October 11, 2011 (historical)
The National Institute of Arthritis and Musculoskeletal and Skin Diseases (NIAMS) Coalition 2011 Outreach & Education Meeting: Creating Connections for Science, was held on October 11, 2011, at the Bethesda Marriott Hotel. The NIAMS Coalition is an independent group of more than 70 professional and voluntary organizations concerned with the programs of the NIAMS. Organized by the NIAMS, more than 50 individuals representing 40 different Coalition organizations attended the meeting. Attendees were able to expand their knowledge of the inner workings of the National Institutes of Health (NIH) and the NIAMS, participate in networking opportunities and share best practices in collaborating with the Institute.
The NIAMS Coalition meeting "provides a unique forum for organizations representing a wide array of patients, advocates, researchers and medical professionals to exchange and gather best practices, and to ensure that we speak with a unified voice toward our shared goal," said Annie Kennedy, of the Muscular Dystrophy Association and outgoing Co-chair of the NIAMS Coalition.
Anita Linde, M.P.P., Acting Director of the NIAMS Office of Communications and Public Liaison and Director of the Office of Science Policy and Planning, joined Ms. Kennedy in welcoming the NIAMS Coalition members to the meeting. Kennedy then provided a description of the structure and recent activities of the Coalition. She encouraged the attendees to become more engaged in the NIAMS Coalition by participating in teleconferences, taking on a leadership role, sharing ideas and helping the Coalition to grow.
"A rising tide lifts all boats," said Ms. Kennedy of the Coalition’s mission, "especially when those boats are filled with people who care about arthritis, musculoskeletal and skin diseases."
NIAMS Director, Stephen I. Katz, M.D., Ph.D., presented Kennedy with a plaque to recognize her service and her role in helping to revitalize the Coalition over the past two years. Nate Thomas, P.T., D.P.T., M.B.A., of the American Physical Therapy Association will replace Kennedy as the incoming Coalition co-chair, joining Tiffany Schmidt, J.D., M.B.A., of the American College of Rheumatology.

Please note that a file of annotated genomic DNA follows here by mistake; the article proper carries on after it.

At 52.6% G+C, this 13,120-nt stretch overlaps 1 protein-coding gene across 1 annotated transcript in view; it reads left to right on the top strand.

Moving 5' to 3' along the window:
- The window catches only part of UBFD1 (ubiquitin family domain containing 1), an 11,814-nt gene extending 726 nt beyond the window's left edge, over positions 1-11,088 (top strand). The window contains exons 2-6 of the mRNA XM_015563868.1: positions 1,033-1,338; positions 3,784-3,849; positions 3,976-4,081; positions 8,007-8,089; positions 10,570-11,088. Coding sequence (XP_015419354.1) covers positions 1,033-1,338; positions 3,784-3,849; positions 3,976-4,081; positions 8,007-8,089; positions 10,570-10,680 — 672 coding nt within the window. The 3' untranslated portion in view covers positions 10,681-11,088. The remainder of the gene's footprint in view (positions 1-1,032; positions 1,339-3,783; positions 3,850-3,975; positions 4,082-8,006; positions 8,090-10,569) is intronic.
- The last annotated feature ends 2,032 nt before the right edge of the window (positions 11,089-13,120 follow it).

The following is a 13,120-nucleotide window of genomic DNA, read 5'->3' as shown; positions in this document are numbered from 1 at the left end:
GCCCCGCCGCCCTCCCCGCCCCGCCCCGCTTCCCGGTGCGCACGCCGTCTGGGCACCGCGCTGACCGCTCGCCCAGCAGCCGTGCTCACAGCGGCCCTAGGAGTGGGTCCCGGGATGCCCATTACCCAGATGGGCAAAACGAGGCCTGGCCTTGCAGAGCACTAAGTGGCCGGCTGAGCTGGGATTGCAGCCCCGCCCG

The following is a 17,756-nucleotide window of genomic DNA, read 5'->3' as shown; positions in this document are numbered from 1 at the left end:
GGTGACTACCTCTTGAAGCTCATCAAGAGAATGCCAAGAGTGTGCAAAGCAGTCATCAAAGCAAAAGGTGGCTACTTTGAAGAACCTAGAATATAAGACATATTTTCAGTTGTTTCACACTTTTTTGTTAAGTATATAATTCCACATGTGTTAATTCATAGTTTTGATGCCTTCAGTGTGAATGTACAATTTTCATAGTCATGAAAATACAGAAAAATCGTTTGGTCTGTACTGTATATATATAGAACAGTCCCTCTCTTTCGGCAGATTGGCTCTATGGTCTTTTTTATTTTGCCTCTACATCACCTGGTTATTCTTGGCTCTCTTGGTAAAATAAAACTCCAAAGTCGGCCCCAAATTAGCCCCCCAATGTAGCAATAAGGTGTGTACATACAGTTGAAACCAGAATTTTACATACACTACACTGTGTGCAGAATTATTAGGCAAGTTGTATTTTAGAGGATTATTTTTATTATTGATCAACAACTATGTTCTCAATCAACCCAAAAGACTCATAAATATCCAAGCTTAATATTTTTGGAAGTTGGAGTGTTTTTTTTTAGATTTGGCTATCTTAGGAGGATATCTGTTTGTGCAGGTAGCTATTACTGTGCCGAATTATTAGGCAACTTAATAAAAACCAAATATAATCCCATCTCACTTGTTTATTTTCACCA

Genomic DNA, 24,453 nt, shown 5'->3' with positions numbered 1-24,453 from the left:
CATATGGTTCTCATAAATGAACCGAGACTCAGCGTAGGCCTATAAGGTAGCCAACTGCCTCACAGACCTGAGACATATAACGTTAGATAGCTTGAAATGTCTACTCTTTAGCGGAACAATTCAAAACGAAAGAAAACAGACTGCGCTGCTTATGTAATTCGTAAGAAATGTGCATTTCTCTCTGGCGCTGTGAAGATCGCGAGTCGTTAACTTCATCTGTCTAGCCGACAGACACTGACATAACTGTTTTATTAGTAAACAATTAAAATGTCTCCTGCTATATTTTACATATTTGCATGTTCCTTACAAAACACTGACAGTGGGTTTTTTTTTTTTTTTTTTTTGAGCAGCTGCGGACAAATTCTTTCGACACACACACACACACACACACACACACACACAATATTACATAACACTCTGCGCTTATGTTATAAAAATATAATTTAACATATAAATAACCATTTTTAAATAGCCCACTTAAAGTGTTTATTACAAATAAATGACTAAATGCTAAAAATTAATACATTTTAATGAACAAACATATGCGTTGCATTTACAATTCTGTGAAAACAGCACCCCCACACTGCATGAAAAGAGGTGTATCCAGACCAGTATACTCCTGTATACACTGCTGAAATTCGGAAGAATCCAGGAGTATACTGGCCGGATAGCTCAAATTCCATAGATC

State of the Institute
Dr. Katz provided a State of the Institute address that included information about the NIH and the NIAMS, and focused on the mission and budget, outcomes from the American Recovery and Reinvestment Act of 2009 (ARRA), ongoing research and organizational activities, and partnerships. He pointed out that ARRA provided $10.4 billion in additional funds for research at the NIH, and 50,000 jobs were created or retained through NIH-ARRA investments. Dr. Katz also highlighted the current status of stem cell research and the NIH Center for Regenerative Medicine (NIH-CRM); musculoskeletal, rheumatic and skin disease research conducted in the NIH Clinical and Translational Science Awards (CTSA) program; clinical trials; and events that benefited from collaboration with the NIAMS Coalition, including the NIAMS 25th Anniversary Scientific Symposium and Congressional Briefing, and the NIAMS Awareness Day for Hill staff.
"Every voice does count," said Dr. Katz. "You are our best links to the community."
National Multicultural Outreach Initiative
Robert H. Carter, M.D., NIAMS Deputy Director, and Mimi Lising, M.P.H, Multicultural Health Educator in the Office of Communications and Public Liaison at NIAMS, provided an overview of the NIAMS National Multicultural Outreach Initiative. Dr. Carter outlined the initiative’s goals and focus areas. Ms. Lising detailed the research findings, product development, field testing, national distribution and evaluation efforts. Both invited Coalition members to continue to play a vital role in the dissemination of messages and materials, as well as outreach to populations targeted by the Initiative.
NIH and NIAMS Information and Resources
Kathy Hudson, Ph.D., NIH Deputy Director for Science, Outreach and Policy, updated participants on the proposed National Center for Advancing Translational Sciences (NCATS) at the NIH. She spoke of the need "to figure out new ways to get across the valley of death," referring to the barriers of cost, time and high failure rates that often hinder new drug development. Dr. Hudson provided examples of how NCATS could help generate innovative methods and technologies to enhance the development, testing and implementation of diagnostics and therapeutics. In addition, it could play a role in identifying potential roadblocks in translational biomedical research by encouraging regulatory reform to enhance the protection of human research subjects, "rescuing and repurposing" abandoned and approved therapeutics, and developing a tissue chip to screen for safe, effective drugs.